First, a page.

Sunday, October 9, 2011

Intralobar sequestration - CT Angiography.

31 year old male patient came with repeated respiratory tract infections. CT showed consolidation in right lower lobe. Mediastinal window images show suspicious small artery supplying the lesion from the descending thoracic aorta for which CT angio was done

CT angio MIP and VRT images showing large single artery supplying the sequestrated segment of the lung. Venous drainage to the pulmonary veins. Later patient was taken for angioembolization of aberrant artery.


Definition: An aberrant lung tissue mass that has no normal connection with the bronchial tree or with the pulmonary arteries.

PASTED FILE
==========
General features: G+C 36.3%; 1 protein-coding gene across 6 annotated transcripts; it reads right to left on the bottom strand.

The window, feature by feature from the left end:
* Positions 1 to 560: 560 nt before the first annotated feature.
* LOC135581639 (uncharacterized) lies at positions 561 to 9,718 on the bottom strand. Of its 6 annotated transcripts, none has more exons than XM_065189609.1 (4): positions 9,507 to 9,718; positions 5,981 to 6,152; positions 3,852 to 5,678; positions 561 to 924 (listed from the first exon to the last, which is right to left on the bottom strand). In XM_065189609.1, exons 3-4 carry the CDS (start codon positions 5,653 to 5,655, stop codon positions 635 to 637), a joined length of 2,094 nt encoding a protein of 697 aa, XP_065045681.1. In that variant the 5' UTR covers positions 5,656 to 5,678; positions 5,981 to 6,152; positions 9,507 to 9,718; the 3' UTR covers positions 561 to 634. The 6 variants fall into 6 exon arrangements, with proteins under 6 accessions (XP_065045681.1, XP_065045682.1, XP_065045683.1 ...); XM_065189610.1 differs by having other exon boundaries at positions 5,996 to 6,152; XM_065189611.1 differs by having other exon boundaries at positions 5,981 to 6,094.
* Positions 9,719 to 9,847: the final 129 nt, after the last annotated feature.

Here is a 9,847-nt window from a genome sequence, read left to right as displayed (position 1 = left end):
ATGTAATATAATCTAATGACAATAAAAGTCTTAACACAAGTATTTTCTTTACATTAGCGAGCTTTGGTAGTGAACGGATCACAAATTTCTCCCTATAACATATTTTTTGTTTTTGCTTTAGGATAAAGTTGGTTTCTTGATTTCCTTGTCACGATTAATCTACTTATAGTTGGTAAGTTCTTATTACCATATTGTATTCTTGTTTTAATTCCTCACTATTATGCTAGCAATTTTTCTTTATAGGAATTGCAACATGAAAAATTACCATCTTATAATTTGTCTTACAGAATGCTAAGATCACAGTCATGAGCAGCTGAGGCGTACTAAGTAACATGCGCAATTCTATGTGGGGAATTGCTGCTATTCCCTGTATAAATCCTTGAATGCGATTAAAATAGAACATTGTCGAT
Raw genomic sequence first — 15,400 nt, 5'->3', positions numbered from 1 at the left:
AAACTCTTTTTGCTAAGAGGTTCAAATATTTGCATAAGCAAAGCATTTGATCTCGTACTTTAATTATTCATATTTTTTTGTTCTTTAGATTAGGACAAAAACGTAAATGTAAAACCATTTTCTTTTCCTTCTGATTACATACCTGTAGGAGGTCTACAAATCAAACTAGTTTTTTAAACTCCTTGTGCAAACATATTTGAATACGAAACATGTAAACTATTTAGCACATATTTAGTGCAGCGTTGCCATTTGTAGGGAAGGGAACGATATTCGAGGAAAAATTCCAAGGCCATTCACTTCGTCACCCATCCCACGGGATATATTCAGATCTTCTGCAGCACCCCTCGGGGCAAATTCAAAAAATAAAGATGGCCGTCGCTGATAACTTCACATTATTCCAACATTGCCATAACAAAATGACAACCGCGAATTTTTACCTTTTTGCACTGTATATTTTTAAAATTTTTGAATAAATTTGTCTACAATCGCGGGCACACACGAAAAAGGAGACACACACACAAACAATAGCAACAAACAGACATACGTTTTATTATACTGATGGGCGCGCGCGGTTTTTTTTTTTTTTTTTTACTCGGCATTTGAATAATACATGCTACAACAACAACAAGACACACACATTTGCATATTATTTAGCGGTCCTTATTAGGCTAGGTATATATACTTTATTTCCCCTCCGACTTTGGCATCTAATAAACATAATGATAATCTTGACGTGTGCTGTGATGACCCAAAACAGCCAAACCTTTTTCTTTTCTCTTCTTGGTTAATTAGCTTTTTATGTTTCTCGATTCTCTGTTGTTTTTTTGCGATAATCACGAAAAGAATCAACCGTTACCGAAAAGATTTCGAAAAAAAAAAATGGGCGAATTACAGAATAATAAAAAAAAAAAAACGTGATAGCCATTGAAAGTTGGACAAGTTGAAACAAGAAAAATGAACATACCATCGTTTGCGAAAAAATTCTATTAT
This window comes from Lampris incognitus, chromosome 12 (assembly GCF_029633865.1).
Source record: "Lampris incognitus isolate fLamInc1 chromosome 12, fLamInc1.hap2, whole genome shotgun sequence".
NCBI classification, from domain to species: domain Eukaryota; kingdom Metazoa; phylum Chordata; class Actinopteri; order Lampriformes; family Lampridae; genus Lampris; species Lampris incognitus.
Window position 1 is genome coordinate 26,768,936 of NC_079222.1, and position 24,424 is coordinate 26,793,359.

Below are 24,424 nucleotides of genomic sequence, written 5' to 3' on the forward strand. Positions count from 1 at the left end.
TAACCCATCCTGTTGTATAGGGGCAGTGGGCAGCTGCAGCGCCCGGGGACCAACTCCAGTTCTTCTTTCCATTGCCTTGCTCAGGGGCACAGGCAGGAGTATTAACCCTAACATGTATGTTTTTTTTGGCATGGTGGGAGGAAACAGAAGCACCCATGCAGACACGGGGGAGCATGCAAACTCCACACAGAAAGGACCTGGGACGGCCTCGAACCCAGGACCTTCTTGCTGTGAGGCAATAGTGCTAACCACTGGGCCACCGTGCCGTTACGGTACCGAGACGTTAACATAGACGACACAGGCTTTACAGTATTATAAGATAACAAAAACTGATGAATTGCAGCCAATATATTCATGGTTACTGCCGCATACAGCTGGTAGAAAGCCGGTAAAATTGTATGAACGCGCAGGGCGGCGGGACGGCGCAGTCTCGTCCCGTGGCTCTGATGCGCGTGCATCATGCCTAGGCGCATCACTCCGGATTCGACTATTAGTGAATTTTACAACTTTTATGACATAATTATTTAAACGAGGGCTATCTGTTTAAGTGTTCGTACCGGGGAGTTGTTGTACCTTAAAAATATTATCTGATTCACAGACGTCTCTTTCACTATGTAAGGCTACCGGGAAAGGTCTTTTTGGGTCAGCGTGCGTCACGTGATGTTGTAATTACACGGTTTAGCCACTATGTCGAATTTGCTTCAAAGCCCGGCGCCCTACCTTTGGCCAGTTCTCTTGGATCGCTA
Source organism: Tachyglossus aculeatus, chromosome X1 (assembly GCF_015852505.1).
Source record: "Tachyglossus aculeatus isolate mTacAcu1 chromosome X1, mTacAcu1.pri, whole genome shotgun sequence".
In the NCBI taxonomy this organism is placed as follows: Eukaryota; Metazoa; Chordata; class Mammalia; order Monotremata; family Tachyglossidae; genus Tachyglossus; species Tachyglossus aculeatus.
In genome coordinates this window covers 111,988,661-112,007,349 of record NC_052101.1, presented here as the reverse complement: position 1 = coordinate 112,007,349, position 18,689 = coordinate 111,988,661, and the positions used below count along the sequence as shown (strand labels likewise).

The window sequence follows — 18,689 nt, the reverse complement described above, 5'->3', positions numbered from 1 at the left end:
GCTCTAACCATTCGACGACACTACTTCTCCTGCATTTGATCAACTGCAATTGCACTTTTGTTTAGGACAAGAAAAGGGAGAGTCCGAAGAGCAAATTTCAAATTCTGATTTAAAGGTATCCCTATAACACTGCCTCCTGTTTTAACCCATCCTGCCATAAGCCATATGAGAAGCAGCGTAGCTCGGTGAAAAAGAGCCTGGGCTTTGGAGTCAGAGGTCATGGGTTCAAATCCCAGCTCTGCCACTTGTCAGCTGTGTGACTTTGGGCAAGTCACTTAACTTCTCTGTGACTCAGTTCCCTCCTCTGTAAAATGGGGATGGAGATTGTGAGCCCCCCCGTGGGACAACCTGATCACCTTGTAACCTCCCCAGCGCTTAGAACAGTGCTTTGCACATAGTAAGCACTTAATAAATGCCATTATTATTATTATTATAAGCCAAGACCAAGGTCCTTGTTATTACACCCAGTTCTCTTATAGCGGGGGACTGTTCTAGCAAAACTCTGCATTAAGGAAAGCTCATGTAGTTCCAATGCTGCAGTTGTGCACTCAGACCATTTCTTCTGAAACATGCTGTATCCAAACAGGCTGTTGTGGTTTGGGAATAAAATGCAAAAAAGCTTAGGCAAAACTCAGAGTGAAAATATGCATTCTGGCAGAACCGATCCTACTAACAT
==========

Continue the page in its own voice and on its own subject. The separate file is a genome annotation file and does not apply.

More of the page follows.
Arterial blood supply: Systemic arteries, usually the thoracic or abdominal aorta.
Venous drainage: Azygous system, the pulmonary veins, or the inferior vena cava.

Two types:  
1. Intralobar sequestrations: can manifest as an area of increased opacity simulating pneumonia, as a mass with or without air-fluid levels, or as cysts. 
2. Extralobar sequestration, in which the sequestered lung has its own separate pleural covering, is much less common and usually is found on the left side next to the hemidiaphragm. At radiography, it may manifest as a reasonably well-defined mass at the base of the left hemithorax. Rarely, an intralobar and extralobar sequestration may occur in the same patient.
The main differentiating points are as given in the following table.

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